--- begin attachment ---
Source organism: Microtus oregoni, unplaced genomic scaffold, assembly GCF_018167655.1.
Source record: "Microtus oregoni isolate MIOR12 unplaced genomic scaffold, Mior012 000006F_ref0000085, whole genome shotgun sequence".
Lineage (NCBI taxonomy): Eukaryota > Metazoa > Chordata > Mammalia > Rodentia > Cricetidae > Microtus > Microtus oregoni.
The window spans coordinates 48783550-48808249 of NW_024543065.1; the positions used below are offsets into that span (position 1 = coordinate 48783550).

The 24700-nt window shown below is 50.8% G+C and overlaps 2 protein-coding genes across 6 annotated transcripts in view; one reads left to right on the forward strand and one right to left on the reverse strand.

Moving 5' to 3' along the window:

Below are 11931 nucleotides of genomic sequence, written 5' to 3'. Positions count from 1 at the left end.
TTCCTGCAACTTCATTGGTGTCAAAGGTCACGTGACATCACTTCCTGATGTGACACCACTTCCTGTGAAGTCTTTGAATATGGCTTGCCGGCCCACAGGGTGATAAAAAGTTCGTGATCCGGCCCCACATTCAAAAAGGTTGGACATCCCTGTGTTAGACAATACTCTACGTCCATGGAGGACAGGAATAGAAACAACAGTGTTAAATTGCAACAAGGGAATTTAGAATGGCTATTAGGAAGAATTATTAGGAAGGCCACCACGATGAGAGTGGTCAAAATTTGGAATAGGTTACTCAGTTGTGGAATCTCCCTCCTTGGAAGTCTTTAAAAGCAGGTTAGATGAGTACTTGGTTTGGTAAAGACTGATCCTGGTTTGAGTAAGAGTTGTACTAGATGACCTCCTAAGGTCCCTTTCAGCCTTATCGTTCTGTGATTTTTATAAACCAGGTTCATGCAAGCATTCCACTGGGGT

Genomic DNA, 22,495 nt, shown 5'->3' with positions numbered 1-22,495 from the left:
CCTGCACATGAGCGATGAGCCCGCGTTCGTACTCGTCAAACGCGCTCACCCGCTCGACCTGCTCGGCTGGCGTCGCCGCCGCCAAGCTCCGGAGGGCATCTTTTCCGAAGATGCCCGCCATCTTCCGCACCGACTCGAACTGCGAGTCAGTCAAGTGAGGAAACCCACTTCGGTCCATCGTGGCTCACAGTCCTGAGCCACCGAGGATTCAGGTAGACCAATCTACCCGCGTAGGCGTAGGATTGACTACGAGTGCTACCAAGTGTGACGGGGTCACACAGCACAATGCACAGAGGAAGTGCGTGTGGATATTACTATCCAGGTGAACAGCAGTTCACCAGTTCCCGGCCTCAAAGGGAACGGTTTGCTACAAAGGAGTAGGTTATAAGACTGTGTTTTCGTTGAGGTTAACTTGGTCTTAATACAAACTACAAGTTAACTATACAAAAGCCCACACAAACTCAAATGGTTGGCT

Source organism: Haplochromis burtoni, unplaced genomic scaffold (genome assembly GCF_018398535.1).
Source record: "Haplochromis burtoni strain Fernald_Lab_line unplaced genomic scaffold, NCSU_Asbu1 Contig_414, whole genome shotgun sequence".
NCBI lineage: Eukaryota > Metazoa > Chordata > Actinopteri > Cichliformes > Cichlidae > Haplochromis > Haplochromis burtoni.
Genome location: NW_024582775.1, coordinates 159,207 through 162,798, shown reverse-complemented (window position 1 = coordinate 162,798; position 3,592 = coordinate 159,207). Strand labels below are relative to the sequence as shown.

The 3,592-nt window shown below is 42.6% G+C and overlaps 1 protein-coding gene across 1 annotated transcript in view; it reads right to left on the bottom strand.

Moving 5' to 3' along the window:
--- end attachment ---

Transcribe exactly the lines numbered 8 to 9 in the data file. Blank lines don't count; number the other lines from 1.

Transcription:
TTCCTGCAACTTCATTGGTGTCAAAGGTCACGTGACATCACTTCCTGATGTGACACCACTTCCTGTGAAGTCTTTGAATATGGCTTGCCGGCCCACAGGGTGATAAAAAGTTCGTGATCCGGCCCCACATTCAAAAAGGTTGGACATCCCTGTGTTAGACAATACTCTACGTCCATGGAGGACAGGAATAGAAACAACAGTGTTAAATTGCAACAAGGGAATTTAGAATGGCTATTAGGAAGAATTATTAGGAAGGCCACCACGATGAGAGTGGTCAAAATTTGGAATAGGTTACTCAGTTGTGGAATCTCCCTCCTTGGAAGTCTTTAAAAGCAGGTTAGATGAGTACTTGGTTTGGTAAAGACTGATCCTGGTTTGAGTAAGAGTTGTACTAGATGACCTCCTAAGGTCCCTTTCAGCCTTATCGTTCTGTGATTTTTATAAACCAGGTTCATGCAAGCATTCCACTGGGGT

Genomic DNA, 22,495 nt, shown 5'->3' with positions numbered 1-22,495 from the left: